Hackernoon logoWhat Will Happen When Everything is Connected? by@jeffloehr

What Will Happen When Everything is Connected?

Jeff Loehr Hacker Noon profile picture

Jeff Loehr

CEO / Founder

Connecting everything is not just the Internet of things. It is the internet of us.

Soon everything will be connected and addressable — from thermostats to refrigerators to doorknobs. This will enable automation, even bigger data and new technology that is currently unfathomable.

But this is just the beginning.

Everything means everything and that includes us.

Today we are in the dark ages of connectivity. Think of the telephone: right now we are all working with telegraphs, trying hard to use simplistic systems to do ever more complicated things. The technology is there but we haven’t figured out how to make it work yet.

But we already have wifi enabled contact lenses, immersive virtual reality, and cochlear implants. It is not a stretch to think that we will soon be able to connect actual pieces of ourselves to the internet.

It will make being in multiple places at once possible. In 2014, Edward Snowden visited Vancouver as essentially a tablet on a segway. He attended this conference without facing arrest, despite powerful police forces working to arrest him.

When this “telegraph” technology develops to the point that we have something as ubiquitous as the iPhone, we will be able to travel anywhere by projecting ourselves into avatars — feeling, touching, living as if we were at our destination, all while never leaving home.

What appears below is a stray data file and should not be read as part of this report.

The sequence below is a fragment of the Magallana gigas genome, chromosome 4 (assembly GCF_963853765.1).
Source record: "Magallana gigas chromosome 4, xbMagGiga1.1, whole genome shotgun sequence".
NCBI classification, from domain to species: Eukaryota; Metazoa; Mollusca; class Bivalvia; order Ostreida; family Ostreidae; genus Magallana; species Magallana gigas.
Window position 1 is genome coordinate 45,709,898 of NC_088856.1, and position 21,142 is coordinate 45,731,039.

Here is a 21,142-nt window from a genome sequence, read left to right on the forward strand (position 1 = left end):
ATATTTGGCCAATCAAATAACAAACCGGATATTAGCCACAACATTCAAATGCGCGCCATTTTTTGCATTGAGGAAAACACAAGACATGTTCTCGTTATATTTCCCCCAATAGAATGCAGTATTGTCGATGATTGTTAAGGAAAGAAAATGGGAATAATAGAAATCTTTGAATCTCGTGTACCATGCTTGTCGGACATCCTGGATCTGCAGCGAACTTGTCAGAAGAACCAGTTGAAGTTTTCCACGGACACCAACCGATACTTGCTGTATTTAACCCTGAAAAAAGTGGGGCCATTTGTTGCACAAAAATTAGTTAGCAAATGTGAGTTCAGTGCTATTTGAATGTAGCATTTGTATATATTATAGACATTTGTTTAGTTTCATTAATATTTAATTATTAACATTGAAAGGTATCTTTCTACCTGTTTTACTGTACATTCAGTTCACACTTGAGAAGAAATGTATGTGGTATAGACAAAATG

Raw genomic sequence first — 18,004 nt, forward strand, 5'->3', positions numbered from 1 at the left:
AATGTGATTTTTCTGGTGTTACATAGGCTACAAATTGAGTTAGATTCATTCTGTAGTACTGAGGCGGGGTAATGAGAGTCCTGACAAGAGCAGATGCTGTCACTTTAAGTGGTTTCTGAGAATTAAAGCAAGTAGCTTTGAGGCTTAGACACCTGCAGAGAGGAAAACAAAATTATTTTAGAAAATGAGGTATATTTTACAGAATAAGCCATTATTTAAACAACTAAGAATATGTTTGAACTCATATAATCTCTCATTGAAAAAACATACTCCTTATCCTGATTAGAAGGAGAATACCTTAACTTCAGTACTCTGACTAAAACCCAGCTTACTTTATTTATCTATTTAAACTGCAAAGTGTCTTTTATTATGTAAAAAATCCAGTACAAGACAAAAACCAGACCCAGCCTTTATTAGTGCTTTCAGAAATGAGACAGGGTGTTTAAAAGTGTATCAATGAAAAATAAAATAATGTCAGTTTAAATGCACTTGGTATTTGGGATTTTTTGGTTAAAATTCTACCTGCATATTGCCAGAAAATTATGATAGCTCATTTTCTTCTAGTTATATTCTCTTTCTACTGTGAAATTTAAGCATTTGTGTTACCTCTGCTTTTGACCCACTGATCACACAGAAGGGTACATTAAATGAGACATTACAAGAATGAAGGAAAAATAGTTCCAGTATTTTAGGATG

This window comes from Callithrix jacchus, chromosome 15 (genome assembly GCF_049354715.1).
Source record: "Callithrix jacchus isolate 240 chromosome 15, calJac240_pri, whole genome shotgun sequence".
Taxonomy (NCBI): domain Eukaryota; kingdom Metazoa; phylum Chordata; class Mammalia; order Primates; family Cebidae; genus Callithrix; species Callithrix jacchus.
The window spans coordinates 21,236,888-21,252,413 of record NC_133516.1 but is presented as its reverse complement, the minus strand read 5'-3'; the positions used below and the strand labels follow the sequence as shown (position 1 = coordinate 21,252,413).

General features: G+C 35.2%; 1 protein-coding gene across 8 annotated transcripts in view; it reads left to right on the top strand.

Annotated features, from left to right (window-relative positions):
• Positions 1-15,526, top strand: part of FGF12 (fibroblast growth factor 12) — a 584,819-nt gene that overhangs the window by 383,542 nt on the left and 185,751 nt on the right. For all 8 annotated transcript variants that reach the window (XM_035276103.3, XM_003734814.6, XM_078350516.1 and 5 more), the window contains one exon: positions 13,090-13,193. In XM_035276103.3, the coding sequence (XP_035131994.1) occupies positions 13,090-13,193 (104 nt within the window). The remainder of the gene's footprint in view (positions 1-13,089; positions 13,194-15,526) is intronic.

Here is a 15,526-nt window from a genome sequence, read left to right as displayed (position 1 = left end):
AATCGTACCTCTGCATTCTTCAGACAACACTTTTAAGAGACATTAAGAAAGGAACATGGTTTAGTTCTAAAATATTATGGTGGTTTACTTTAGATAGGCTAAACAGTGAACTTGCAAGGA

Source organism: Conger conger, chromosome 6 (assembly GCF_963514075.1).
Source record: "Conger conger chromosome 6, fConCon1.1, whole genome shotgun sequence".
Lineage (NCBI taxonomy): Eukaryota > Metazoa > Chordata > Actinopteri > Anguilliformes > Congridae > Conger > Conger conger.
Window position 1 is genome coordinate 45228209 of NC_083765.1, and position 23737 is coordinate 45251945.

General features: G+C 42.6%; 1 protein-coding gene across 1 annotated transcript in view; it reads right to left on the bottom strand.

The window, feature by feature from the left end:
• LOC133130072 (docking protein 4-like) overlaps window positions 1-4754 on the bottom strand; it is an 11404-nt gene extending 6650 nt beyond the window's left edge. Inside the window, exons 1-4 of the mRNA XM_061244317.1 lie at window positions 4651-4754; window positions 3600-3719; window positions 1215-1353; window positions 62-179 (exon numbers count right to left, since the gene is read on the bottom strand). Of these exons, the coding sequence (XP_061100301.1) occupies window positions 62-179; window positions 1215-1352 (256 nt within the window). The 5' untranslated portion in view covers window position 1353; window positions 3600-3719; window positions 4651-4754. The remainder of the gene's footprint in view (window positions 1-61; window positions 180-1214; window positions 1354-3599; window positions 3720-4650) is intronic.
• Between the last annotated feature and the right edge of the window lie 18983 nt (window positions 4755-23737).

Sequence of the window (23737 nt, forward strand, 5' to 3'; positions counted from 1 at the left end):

The implications of this are tremendous: systems that depend on human interaction — which is basically all systems — become obsolete. Snowden is wanted by police but he can walk right up to them, have a conversation and not be arrested.

The way we communicate and interact with each is changing. Consider the evolution of the telegraph to the smartphone. Over the last 100 years we have reinvented communication. Thanks to exponential change we will likely see that same level of shift over the next 10 to 15 years, rather than 100.

Technology will also reveal new experiences by enhancing our senses. Camera implants may let us see new light spectra, perhaps new colors, certainly in more detail. Tagged cells and implants in our blood may inform our doctors of health issues long before we feel any symptoms. Cancerous cells will send you a message before they even form a tumor.

And so on…

What does this mean for you?

In the short term — the telegraph phase — it means that you will need to consider how to derive efficiencies and reimagine workflows. Interactions with clients and the definition of engagement will change. Companies will be more porous and networked rather than rigid and hierarchical.

Information will be more readily available so competitive advantage will come from solving problems rather than controlling access.

As with all technical change, if you are not reinventing your business using new technology, somebody else is. So how will you

  • Digitize your business?
  • Respond to developments like automated ordering and (even more) supply chain transparency?
  • Manage the huge amounts of data?
  • Think forward and anticipate rather than assess the past and adjust?

Long term there are even more interesting uncertainties:

  • Will we develop information borders to control data flowing in and out of countries? These borders could be here sooner than we think
  • How will privacy issues be handled? In the short term, business information may become impossible to control. Long term, our personal information may become impossible to control, with our cells becoming network nodes.
  • What economic systems will develop to cope with the knowledge we will be developing about society and each other?

How will this impact your business?

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